Outside that market, one man, who worked at a movie theatre that showed movies in Kannada (the official language of the state of Karnataka), suggested we go see the incense makers in the other craft market. Then we were chatted up by another man, who was on his day off from selling "eight to twelve kinds of bananas". He took us directly to a traditonal incense and oil makers' shop, the kind of quasi-ripoff "help" that comes in the guise of a new aquaintanceship. But that's fine, because it was an interesting process, and the man who explained aromatherapy oils was quite a character. We managed to exit having only bought a tiny, overpriced bottle of water lily oil, which is supposed to ward off mosquitoes. Anica was fearlessly taking pictures of everything and everyone with her new camera, and seemed to enjoy her first days in Mysore for that reason.

To get out of walking around central Mysore, which we figured was the busiest, dirtiest part, we booked a full-day's sightseeing with a car and driver for our last full day. It turned out to be a good move, because they had a whole list of things, and we just said yes or no to whatever the driver suggested we see next. A couple of the places were many kilometres outside of Mysore, so the car was really worth it. There was the Chamundi Hills, with its winding road up to it. It is the 3400 metre hill that is visible even from the middle of Mysore. Although shrouded in fog, we enjoyed the ride. On the way down, we saw the black Nandi (bull). This is a 5 metre high statue of a bull 500 years ago carved from a single piece of black granite, and a shrine. I accepted the blessing (or in this case...bullseye?). Even farther out of town was K.R.S. Dam and Brindavan Garden, where there was a children's playground and many water fountains. Not fantastic, but pleasant. It also meant driving through towering fields of sugarcane, and intensely green rice paddies. The countryside, then, was nothing like Rajastan.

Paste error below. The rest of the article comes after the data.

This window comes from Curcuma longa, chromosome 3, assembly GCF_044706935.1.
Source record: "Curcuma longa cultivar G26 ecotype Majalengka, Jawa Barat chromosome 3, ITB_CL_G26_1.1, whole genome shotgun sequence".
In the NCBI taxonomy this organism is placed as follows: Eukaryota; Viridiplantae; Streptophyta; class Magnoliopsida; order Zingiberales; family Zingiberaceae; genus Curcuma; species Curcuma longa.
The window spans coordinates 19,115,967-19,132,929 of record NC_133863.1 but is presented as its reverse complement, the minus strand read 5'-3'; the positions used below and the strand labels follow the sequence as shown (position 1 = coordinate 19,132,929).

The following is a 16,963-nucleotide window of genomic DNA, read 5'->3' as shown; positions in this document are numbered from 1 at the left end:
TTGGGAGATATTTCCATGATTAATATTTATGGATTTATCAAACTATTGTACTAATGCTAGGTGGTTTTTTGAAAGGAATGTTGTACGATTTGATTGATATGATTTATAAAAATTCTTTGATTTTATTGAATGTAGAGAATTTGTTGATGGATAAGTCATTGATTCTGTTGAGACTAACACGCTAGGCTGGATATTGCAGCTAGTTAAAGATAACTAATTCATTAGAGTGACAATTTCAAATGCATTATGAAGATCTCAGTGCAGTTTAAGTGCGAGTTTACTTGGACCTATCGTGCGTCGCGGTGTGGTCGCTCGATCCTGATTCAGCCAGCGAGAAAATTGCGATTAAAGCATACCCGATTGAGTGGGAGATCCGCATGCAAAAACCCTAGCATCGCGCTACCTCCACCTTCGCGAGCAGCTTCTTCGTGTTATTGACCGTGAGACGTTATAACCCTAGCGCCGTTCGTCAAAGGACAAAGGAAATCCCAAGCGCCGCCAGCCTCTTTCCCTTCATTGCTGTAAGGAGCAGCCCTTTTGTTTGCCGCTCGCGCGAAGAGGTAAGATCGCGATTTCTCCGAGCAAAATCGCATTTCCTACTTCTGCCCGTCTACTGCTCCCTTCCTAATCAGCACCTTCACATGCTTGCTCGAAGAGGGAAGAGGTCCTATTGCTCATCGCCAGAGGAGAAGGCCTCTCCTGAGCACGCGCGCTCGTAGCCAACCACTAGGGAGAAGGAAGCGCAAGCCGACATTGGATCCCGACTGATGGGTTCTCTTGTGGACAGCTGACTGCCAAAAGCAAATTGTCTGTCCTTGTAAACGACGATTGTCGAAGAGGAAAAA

A couple of the other stops had to do with Tippu Sultan, the most famous "Tiger of Mysore," who defeated the British twice, before losing in the 3rd and 4th Mysore Wars. He was killed in the last one, and we saw his tomb (called Gumbaz), where he's buried with his mother and father in a domed vault painted in a variety of tiger-striped motifs. We saw his summer palace, where every inch of every wall is (was) painted. The grounds are kept very nicely there. We saw where he was killed in battle. The driver, who didn't speak much English, pulled over, showed us the plaque, said "ok?" and then started driving again. He was right; there wasn't any reason to stay longer to look.

As for the city sights, we'd got to see the Maharaja's Palace on the inside. It's well-preserved, and very beautiful, particularly the stained glass, and the wall murals showing a procession from 1931. The palace was rebuilt after fire from 1897 to 1912, so it's not too old. There are many European elements to it. Speaking of European influences, we also saw St. Philomena's Church, which is impressive enough for being a novelty in India.

So that was quite a full day! We just kept going and going, from 8:30 AM to 5:00 PM until we finally said: take us to "Pizza Corner," (an uninspired, but safe choice - Mysore had good prices for food, but nothing great - we had all Indian cuisine, except for Pizza Corner here) and then told the driver we were done for the day. We would be out of Mysore in the morning. One more night in Hotel "Disasterprakash!"